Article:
Danske Bank Scandal Named as Top Crime of 2018: OCCRP

The world’s largest collective of investigative journalists, the Organized Crime and Corruption Reporting Project (OCCRP), has named the massive Danske Bank scandal, in which the Danish bank enabled the laundering of hundreds of billions of dollars, as the top crime of the year, the organization said.

Danske Bank has been awarded the undesirable 2019 Corrupt Actor of the Year award, OCCRP said, for the $200 billion scheme of laundering Russian and Eastern European funds through a network of banks and offshore accounts.

A whistleblower revealed that the bank’s Estonian branch was involved in allowing billions of dollars to be laundered over the past decade. Earlier this year, European Union Justice Commissioner Vera Jourova described the money-laundering case involving Danske Bank as “the biggest scandal in Europe,” while The Guardian described it as involving “32 currencies, companies from Cyprus, the British Virgin Islands and the Seychelles.”

Most of the payments came from Estonia, Russia, Latvia and Cyprus and Britain, and shell companies were used to disguise the identities of those involved, the report said.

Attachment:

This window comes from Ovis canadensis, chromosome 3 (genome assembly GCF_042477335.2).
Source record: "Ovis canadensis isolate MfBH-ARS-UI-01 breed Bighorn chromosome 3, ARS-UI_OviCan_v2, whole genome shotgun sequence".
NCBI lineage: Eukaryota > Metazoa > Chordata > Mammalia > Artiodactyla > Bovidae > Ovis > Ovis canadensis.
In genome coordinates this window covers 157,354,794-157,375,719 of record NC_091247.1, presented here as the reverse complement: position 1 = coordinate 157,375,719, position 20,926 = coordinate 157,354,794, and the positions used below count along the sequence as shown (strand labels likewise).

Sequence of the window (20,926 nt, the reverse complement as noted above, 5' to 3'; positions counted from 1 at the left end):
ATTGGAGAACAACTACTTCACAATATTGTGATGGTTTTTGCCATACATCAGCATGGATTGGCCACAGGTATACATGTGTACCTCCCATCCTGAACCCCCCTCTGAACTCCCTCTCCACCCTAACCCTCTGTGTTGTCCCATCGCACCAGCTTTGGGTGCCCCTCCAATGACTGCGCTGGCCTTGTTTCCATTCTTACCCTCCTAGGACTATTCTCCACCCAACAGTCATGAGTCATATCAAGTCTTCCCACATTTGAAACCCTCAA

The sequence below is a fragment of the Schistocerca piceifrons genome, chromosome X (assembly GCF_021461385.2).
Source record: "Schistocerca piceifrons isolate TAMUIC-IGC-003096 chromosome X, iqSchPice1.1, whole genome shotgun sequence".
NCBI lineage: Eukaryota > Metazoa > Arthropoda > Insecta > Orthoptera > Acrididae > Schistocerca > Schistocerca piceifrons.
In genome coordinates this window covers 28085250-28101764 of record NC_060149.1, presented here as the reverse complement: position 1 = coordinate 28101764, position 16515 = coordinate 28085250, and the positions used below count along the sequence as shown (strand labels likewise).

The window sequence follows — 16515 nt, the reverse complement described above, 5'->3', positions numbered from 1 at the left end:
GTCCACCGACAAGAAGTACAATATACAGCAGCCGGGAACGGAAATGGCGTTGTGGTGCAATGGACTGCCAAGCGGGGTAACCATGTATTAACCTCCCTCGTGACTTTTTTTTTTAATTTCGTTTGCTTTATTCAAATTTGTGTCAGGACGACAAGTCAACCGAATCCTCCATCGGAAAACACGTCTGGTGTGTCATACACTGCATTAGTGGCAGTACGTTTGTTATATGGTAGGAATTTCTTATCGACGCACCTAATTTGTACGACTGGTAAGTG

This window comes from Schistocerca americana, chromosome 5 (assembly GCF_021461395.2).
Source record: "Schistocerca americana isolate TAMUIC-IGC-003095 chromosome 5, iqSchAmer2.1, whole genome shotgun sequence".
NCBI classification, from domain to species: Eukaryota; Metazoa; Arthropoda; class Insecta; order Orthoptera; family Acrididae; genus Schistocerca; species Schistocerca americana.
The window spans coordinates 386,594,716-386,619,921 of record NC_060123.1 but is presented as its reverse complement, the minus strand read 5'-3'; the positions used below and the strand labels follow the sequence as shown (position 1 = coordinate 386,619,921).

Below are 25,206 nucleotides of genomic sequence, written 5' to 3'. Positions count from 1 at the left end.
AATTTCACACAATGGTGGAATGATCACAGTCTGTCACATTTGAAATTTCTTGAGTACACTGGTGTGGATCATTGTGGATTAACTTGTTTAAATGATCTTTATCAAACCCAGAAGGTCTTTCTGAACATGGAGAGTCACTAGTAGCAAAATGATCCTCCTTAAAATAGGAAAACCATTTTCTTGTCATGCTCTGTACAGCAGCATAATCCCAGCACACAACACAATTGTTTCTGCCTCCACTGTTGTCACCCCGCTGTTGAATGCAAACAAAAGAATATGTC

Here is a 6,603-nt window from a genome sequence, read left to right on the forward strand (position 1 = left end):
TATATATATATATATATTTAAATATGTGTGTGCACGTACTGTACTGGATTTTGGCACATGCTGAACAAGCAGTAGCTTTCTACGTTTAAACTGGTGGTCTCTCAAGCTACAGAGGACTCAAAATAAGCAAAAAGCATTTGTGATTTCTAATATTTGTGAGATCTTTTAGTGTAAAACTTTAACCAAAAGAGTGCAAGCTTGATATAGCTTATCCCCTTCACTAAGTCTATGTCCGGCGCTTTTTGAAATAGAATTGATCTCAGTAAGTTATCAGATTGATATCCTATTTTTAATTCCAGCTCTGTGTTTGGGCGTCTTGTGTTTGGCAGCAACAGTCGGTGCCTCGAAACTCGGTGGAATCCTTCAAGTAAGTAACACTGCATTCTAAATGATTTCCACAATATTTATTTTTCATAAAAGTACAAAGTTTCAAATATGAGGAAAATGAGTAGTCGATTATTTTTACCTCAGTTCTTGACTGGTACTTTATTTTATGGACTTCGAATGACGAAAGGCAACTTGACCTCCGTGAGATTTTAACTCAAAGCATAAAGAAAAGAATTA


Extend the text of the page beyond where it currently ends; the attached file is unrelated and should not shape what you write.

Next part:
“Danske Bank is a worthy recipient of this prize. It highlights the role of the criminal services industry in enabling international corruption and crime,” said OCCRP co-founder and editor Drew Sullivan. The term “criminal services” refers to the banks, law firms, registration agents, accountants, and others who help criminals and corrupt officials hide their assets and legitimize their operations.

“In the past 20 years, they’ve globalized organized crime and autocracy and helped everyone from Mexican drug cartels to Russian President Vladimir Putin to terrorists, autocrats, and almost every global threat,” he said. Sullivan was one of nine judges who made the final selection. Nominations were submitted by journalists and the public.

An OCCRP investigation named “The Russian Laundromat” earlier revealed that $20 billion to $80 billion was fraudulently moved out of Russia through a network of global banks that included Danske. According to proven transactions, more than $20.8 billion was taken out of Russia and laundered, while some of the world’s largest banks failed to shut the scheme down.